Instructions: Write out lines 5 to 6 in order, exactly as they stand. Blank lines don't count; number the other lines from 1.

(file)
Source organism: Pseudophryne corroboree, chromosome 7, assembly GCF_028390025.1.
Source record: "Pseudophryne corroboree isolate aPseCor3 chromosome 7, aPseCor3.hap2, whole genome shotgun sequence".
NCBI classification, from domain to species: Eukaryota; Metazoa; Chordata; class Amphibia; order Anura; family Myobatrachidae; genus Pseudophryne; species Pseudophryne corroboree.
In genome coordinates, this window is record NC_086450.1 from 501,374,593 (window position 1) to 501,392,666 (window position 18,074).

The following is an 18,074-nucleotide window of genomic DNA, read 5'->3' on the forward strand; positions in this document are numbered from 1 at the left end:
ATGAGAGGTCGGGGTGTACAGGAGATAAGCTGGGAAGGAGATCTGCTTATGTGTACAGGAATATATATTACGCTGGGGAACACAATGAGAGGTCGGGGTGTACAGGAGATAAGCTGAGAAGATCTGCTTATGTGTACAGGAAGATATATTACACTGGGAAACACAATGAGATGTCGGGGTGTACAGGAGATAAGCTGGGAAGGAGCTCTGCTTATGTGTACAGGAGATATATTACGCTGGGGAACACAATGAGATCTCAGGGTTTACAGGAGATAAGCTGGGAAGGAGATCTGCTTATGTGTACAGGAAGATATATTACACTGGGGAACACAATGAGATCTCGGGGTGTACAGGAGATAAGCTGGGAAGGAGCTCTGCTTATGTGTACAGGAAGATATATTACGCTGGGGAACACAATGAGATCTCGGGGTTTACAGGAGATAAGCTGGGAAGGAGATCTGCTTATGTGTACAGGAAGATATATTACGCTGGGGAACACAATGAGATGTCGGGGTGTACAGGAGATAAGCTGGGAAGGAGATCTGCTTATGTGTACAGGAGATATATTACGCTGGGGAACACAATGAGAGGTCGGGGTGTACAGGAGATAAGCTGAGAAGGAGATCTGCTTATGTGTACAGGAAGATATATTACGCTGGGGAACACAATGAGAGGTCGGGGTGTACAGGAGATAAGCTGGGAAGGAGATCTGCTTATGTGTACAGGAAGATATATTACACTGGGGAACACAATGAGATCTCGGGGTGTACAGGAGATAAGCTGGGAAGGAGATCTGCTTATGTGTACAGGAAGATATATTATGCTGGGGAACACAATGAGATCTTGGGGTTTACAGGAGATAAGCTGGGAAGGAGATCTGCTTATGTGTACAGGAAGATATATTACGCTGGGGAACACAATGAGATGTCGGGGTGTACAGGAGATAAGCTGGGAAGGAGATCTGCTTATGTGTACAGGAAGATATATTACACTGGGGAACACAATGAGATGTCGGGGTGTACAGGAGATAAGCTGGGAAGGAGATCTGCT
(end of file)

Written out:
The following is an 18,074-nucleotide window of genomic DNA, read 5'->3' on the forward strand; positions in this document are numbered from 1 at the left end:
ATGAGAGGTCGGGGTGTACAGGAGATAAGCTGGGAAGGAGATCTGCTTATGTGTACAGGAATATATATTACGCTGGGGAACACAATGAGAGGTCGGGGTGTACAGGAGATAAGCTGAGAAGATCTGCTTATGTGTACAGGAAGATATATTACACTGGGAAACACAATGAGATGTCGGGGTGTACAGGAGATAAGCTGGGAAGGAGCTCTGCTTATGTGTACAGGAGATATATTACGCTGGGGAACACAATGAGATCTCAGGGTTTACAGGAGATAAGCTGGGAAGGAGATCTGCTTATGTGTACAGGAAGATATATTACACTGGGGAACACAATGAGATCTCGGGGTGTACAGGAGATAAGCTGGGAAGGAGCTCTGCTTATGTGTACAGGAAGATATATTACGCTGGGGAACACAATGAGATCTCGGGGTTTACAGGAGATAAGCTGGGAAGGAGATCTGCTTATGTGTACAGGAAGATATATTACGCTGGGGAACACAATGAGATGTCGGGGTGTACAGGAGATAAGCTGGGAAGGAGATCTGCTTATGTGTACAGGAGATATATTACGCTGGGGAACACAATGAGAGGTCGGGGTGTACAGGAGATAAGCTGAGAAGGAGATCTGCTTATGTGTACAGGAAGATATATTACGCTGGGGAACACAATGAGAGGTCGGGGTGTACAGGAGATAAGCTGGGAAGGAGATCTGCTTATGTGTACAGGAAGATATATTACACTGGGGAACACAATGAGATCTCGGGGTGTACAGGAGATAAGCTGGGAAGGAGATCTGCTTATGTGTACAGGAAGATATATTATGCTGGGGAACACAATGAGATCTTGGGGTTTACAGGAGATAAGCTGGGAAGGAGATCTGCTTATGTGTACAGGAAGATATATTACGCTGGGGAACACAATGAGATGTCGGGGTGTACAGGAGATAAGCTGGGAAGGAGATCTGCTTATGTGTACAGGAAGATATATTACACTGGGGAACACAATGAGATGTCGGGGTGTACAGGAGATAAGCTGGGAAGGAGATCTGCT